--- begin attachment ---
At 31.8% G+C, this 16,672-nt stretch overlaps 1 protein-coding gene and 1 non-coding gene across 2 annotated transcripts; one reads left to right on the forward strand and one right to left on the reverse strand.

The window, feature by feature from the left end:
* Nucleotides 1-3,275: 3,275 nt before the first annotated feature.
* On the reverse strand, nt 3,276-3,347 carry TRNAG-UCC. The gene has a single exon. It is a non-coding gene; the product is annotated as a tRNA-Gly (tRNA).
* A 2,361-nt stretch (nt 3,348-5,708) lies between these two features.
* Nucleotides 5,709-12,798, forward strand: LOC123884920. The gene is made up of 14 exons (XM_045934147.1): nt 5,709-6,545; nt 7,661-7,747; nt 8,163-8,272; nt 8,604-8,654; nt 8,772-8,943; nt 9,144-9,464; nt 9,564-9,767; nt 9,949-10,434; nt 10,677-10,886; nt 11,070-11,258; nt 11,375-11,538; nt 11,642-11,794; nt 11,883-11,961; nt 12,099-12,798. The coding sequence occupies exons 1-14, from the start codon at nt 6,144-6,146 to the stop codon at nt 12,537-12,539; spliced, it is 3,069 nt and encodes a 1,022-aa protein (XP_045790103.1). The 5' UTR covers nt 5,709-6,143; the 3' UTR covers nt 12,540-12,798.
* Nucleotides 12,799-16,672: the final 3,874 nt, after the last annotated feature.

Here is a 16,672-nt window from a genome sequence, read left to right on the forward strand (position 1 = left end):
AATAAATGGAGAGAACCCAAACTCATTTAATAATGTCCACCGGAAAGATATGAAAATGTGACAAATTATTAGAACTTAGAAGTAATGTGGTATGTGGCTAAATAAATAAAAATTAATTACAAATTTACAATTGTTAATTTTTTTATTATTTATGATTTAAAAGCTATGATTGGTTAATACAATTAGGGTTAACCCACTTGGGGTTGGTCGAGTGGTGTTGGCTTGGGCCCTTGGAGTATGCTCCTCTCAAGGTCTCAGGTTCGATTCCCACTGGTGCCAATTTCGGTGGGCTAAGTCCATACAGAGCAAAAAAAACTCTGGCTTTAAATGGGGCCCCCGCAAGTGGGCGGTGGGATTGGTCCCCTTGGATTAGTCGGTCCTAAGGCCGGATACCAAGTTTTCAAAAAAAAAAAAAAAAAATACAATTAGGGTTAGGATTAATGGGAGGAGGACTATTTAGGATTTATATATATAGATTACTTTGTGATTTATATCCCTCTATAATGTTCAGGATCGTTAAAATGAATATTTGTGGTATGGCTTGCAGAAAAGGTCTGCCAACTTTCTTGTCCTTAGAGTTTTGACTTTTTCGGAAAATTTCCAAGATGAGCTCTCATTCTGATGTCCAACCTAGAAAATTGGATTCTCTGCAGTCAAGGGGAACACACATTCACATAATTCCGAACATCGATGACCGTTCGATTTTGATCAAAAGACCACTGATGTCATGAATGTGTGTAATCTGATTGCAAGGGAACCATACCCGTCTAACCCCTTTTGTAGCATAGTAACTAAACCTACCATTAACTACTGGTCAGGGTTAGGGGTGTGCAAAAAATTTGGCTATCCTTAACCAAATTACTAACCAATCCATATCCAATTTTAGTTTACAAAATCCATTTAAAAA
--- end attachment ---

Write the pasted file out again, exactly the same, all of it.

At 31.8% G+C, this 16,672-nt stretch overlaps 1 protein-coding gene and 1 non-coding gene across 2 annotated transcripts; one reads left to right on the forward strand and one right to left on the reverse strand.

The window, feature by feature from the left end:
* Nucleotides 1-3,275: 3,275 nt before the first annotated feature.
* On the reverse strand, nt 3,276-3,347 carry TRNAG-UCC. The gene has a single exon. It is a non-coding gene; the product is annotated as a tRNA-Gly (tRNA).
* A 2,361-nt stretch (nt 3,348-5,708) lies between these two features.
* Nucleotides 5,709-12,798, forward strand: LOC123884920. The gene is made up of 14 exons (XM_045934147.1): nt 5,709-6,545; nt 7,661-7,747; nt 8,163-8,272; nt 8,604-8,654; nt 8,772-8,943; nt 9,144-9,464; nt 9,564-9,767; nt 9,949-10,434; nt 10,677-10,886; nt 11,070-11,258; nt 11,375-11,538; nt 11,642-11,794; nt 11,883-11,961; nt 12,099-12,798. The coding sequence occupies exons 1-14, from the start codon at nt 6,144-6,146 to the stop codon at nt 12,537-12,539; spliced, it is 3,069 nt and encodes a 1,022-aa protein (XP_045790103.1). The 5' UTR covers nt 5,709-6,143; the 3' UTR covers nt 12,540-12,798.
* Nucleotides 12,799-16,672: the final 3,874 nt, after the last annotated feature.

Here is a 16,672-nt window from a genome sequence, read left to right on the forward strand (position 1 = left end):
AATAAATGGAGAGAACCCAAACTCATTTAATAATGTCCACCGGAAAGATATGAAAATGTGACAAATTATTAGAACTTAGAAGTAATGTGGTATGTGGCTAAATAAATAAAAATTAATTACAAATTTACAATTGTTAATTTTTTTATTATTTATGATTTAAAAGCTATGATTGGTTAATACAATTAGGGTTAACCCACTTGGGGTTGGTCGAGTGGTGTTGGCTTGGGCCCTTGGAGTATGCTCCTCTCAAGGTCTCAGGTTCGATTCCCACTGGTGCCAATTTCGGTGGGCTAAGTCCATACAGAGCAAAAAAAACTCTGGCTTTAAATGGGGCCCCCGCAAGTGGGCGGTGGGATTGGTCCCCTTGGATTAGTCGGTCCTAAGGCCGGATACCAAGTTTTCAAAAAAAAAAAAAAAAAATACAATTAGGGTTAGGATTAATGGGAGGAGGACTATTTAGGATTTATATATATAGATTACTTTGTGATTTATATCCCTCTATAATGTTCAGGATCGTTAAAATGAATATTTGTGGTATGGCTTGCAGAAAAGGTCTGCCAACTTTCTTGTCCTTAGAGTTTTGACTTTTTCGGAAAATTTCCAAGATGAGCTCTCATTCTGATGTCCAACCTAGAAAATTGGATTCTCTGCAGTCAAGGGGAACACACATTCACATAATTCCGAACATCGATGACCGTTCGATTTTGATCAAAAGACCACTGATGTCATGAATGTGTGTAATCTGATTGCAAGGGAACCATACCCGTCTAACCCCTTTTGTAGCATAGTAACTAAACCTACCATTAACTACTGGTCAGGGTTAGGGGTGTGCAAAAAATTTGGCTATCCTTAACCAAATTACTAACCAATCCATATCCAATTTTAGTTTACAAAATCCATTTAAAAA